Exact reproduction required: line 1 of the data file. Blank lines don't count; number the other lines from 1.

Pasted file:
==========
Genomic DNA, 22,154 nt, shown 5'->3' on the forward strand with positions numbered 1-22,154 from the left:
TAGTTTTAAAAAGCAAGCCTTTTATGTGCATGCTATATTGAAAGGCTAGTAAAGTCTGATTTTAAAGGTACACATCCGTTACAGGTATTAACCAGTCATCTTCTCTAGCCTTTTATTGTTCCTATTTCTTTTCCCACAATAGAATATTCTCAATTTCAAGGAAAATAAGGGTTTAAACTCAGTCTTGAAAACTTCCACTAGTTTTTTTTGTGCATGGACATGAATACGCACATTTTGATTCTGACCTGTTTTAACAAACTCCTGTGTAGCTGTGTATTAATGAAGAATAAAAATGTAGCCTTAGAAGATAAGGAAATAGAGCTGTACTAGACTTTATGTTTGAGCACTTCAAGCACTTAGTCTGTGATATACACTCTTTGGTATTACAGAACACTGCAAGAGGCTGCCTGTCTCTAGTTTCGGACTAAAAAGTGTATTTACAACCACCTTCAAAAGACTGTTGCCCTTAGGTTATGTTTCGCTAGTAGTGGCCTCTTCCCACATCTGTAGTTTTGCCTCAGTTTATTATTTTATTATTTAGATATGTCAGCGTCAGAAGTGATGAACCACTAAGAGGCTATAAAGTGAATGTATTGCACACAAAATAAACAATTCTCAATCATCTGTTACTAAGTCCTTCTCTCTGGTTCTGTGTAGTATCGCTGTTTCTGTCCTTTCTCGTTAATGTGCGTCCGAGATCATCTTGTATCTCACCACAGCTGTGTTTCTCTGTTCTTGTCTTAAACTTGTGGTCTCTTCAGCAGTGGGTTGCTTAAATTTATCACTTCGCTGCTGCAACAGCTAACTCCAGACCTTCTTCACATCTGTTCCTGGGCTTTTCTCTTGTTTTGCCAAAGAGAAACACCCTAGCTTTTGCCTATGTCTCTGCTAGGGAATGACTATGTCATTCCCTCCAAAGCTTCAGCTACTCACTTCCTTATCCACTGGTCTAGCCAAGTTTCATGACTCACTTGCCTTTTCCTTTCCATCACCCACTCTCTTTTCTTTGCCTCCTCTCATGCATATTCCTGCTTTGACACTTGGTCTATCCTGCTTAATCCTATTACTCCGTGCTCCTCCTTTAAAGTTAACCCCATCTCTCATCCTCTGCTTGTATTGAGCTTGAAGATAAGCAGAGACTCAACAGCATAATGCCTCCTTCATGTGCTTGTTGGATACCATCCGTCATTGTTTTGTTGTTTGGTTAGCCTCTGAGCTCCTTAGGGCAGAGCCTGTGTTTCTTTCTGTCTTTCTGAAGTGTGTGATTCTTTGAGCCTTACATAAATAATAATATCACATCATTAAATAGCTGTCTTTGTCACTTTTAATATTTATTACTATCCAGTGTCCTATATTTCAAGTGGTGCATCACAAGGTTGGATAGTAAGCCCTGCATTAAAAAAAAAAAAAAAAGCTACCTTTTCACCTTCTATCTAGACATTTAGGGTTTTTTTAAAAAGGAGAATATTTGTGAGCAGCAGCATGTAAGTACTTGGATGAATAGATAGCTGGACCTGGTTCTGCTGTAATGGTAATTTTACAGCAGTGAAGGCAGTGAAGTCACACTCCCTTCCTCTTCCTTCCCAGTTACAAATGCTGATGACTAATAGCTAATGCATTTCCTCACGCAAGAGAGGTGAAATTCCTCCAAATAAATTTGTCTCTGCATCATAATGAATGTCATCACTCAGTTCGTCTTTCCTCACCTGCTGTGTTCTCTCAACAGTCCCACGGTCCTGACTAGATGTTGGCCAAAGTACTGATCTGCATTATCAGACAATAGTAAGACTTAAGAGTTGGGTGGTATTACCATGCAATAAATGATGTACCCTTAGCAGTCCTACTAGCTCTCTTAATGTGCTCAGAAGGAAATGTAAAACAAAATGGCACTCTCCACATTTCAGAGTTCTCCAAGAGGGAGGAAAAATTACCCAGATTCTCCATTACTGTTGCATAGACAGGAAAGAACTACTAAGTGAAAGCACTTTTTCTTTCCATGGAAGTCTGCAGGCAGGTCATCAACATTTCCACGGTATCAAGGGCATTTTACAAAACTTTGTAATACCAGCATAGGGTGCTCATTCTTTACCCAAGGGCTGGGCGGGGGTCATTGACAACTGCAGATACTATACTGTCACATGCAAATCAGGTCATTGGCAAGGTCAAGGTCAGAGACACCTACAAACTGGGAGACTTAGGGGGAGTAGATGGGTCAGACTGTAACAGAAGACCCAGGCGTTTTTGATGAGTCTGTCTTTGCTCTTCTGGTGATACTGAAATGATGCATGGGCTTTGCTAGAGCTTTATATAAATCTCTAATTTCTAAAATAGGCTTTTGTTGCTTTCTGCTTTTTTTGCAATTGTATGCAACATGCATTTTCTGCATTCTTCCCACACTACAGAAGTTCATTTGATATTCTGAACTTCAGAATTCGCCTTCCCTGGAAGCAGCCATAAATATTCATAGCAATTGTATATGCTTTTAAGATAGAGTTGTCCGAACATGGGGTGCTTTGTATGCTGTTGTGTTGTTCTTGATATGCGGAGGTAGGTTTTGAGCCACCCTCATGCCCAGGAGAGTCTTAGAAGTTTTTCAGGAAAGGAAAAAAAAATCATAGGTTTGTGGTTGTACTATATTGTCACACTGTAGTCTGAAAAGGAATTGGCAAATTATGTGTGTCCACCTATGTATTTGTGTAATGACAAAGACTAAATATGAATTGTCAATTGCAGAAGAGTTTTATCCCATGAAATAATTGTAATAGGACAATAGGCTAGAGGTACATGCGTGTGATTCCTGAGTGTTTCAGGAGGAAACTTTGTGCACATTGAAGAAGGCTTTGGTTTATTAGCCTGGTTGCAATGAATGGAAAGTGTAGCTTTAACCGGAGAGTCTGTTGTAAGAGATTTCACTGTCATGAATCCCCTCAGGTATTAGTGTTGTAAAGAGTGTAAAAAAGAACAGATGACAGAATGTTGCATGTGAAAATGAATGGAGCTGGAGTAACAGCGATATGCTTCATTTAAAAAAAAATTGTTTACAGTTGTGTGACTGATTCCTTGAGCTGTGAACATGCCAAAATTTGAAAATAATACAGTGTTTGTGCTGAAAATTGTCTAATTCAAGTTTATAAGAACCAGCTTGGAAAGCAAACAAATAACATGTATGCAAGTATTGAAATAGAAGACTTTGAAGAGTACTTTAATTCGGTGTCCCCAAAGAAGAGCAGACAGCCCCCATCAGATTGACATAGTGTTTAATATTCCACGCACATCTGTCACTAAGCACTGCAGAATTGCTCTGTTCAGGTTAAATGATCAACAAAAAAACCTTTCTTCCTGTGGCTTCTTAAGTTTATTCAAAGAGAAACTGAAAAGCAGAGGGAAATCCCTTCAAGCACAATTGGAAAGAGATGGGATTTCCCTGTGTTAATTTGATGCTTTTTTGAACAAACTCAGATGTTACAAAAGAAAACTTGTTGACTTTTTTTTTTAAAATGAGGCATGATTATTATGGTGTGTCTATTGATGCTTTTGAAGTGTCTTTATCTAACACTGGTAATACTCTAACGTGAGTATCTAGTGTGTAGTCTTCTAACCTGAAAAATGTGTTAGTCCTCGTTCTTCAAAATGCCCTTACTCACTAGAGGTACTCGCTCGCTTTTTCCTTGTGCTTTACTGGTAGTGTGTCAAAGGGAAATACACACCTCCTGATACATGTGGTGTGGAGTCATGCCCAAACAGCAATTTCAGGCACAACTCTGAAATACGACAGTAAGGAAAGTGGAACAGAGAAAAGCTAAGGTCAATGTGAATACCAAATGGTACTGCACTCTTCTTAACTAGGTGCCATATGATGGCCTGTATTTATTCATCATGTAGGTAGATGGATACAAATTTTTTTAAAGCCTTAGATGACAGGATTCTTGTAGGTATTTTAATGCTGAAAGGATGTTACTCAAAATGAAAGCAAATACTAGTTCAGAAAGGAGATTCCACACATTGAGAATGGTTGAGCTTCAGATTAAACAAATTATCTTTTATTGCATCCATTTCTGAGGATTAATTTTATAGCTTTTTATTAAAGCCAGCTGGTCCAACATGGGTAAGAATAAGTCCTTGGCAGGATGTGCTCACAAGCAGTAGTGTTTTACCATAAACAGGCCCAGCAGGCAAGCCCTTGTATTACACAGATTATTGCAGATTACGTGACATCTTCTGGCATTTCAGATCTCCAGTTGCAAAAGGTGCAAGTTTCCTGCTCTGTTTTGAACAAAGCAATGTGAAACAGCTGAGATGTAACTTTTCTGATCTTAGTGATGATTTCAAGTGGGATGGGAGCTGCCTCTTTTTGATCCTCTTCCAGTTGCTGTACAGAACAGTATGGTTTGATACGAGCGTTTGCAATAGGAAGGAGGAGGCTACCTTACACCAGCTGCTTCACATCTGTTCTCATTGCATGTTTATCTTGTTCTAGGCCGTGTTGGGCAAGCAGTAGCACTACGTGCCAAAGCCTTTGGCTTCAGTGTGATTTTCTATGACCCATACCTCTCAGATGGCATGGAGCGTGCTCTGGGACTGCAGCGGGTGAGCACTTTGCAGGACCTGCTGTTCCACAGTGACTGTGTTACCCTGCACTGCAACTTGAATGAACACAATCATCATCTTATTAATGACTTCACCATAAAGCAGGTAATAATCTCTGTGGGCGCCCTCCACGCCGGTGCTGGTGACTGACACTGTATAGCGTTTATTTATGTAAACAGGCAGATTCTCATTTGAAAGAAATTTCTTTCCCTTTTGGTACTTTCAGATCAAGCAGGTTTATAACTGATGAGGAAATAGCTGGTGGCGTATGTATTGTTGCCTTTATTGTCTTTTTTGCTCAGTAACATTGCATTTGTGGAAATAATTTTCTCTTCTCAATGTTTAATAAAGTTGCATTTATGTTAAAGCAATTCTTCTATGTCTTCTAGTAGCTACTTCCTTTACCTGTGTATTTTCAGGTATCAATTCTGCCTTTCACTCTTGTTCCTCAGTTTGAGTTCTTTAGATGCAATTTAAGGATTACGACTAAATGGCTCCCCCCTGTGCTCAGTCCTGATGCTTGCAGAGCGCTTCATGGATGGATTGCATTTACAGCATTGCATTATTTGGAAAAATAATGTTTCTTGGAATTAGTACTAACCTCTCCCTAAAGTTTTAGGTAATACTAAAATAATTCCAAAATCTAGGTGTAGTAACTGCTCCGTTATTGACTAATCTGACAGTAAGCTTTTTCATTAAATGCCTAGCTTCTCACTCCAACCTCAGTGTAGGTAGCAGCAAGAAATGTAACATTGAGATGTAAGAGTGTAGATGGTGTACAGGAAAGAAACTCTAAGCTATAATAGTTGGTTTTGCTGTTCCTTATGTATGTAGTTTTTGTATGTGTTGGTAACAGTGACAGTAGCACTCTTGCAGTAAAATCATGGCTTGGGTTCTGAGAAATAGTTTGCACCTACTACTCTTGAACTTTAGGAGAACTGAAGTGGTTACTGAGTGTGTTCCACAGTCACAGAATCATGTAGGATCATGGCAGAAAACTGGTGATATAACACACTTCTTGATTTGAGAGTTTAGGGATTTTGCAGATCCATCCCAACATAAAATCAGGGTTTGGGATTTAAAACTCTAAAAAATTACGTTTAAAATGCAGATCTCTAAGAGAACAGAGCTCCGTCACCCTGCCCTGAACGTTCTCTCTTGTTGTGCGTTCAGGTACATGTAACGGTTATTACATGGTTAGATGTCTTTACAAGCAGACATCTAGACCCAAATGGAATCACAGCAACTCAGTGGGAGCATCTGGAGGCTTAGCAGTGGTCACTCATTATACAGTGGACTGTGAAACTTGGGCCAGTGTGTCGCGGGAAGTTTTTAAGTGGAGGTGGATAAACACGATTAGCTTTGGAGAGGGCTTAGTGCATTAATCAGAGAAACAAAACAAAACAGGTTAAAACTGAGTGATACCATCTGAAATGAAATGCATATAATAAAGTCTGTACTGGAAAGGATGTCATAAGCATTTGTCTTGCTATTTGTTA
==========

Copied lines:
Genomic DNA, 22,154 nt, shown 5'->3' on the forward strand with positions numbered 1-22,154 from the left: